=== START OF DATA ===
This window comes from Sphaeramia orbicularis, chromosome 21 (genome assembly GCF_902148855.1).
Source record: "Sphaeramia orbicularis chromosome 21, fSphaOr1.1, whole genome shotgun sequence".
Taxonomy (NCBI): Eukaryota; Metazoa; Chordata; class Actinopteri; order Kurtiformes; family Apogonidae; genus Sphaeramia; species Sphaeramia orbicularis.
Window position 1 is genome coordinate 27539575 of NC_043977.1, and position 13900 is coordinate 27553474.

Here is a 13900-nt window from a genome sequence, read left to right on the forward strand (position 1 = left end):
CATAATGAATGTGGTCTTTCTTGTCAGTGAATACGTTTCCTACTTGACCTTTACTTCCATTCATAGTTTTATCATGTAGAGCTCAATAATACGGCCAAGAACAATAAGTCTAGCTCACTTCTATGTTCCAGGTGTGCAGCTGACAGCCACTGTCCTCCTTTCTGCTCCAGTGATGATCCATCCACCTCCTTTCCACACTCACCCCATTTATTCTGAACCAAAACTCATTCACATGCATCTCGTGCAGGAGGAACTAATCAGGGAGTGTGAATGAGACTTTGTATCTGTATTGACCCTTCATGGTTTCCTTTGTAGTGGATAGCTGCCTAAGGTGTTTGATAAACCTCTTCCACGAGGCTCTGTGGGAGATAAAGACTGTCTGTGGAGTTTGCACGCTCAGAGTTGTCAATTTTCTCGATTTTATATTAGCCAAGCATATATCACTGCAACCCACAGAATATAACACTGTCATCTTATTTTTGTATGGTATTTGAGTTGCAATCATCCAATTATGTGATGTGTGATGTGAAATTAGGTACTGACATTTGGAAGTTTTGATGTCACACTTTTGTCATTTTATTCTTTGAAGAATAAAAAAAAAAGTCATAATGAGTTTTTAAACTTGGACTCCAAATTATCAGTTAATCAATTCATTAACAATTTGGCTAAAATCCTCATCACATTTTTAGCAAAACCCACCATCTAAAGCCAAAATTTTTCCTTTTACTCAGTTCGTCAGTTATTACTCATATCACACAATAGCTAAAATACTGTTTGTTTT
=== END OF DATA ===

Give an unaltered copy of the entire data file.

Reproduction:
This window comes from Sphaeramia orbicularis, chromosome 21 (genome assembly GCF_902148855.1).
Source record: "Sphaeramia orbicularis chromosome 21, fSphaOr1.1, whole genome shotgun sequence".
Taxonomy (NCBI): Eukaryota; Metazoa; Chordata; class Actinopteri; order Kurtiformes; family Apogonidae; genus Sphaeramia; species Sphaeramia orbicularis.
Window position 1 is genome coordinate 27539575 of NC_043977.1, and position 13900 is coordinate 27553474.

Here is a 13900-nt window from a genome sequence, read left to right on the forward strand (position 1 = left end):
CATAATGAATGTGGTCTTTCTTGTCAGTGAATACGTTTCCTACTTGACCTTTACTTCCATTCATAGTTTTATCATGTAGAGCTCAATAATACGGCCAAGAACAATAAGTCTAGCTCACTTCTATGTTCCAGGTGTGCAGCTGACAGCCACTGTCCTCCTTTCTGCTCCAGTGATGATCCATCCACCTCCTTTCCACACTCACCCCATTTATTCTGAACCAAAACTCATTCACATGCATCTCGTGCAGGAGGAACTAATCAGGGAGTGTGAATGAGACTTTGTATCTGTATTGACCCTTCATGGTTTCCTTTGTAGTGGATAGCTGCCTAAGGTGTTTGATAAACCTCTTCCACGAGGCTCTGTGGGAGATAAAGACTGTCTGTGGAGTTTGCACGCTCAGAGTTGTCAATTTTCTCGATTTTATATTAGCCAAGCATATATCACTGCAACCCACAGAATATAACACTGTCATCTTATTTTTGTATGGTATTTGAGTTGCAATCATCCAATTATGTGATGTGTGATGTGAAATTAGGTACTGACATTTGGAAGTTTTGATGTCACACTTTTGTCATTTTATTCTTTGAAGAATAAAAAAAAAAGTCATAATGAGTTTTTAAACTTGGACTCCAAATTATCAGTTAATCAATTCATTAACAATTTGGCTAAAATCCTCATCACATTTTTAGCAAAACCCACCATCTAAAGCCAAAATTTTTCCTTTTACTCAGTTCGTCAGTTATTACTCATATCACACAATAGCTAAAATACTGTTTGTTTT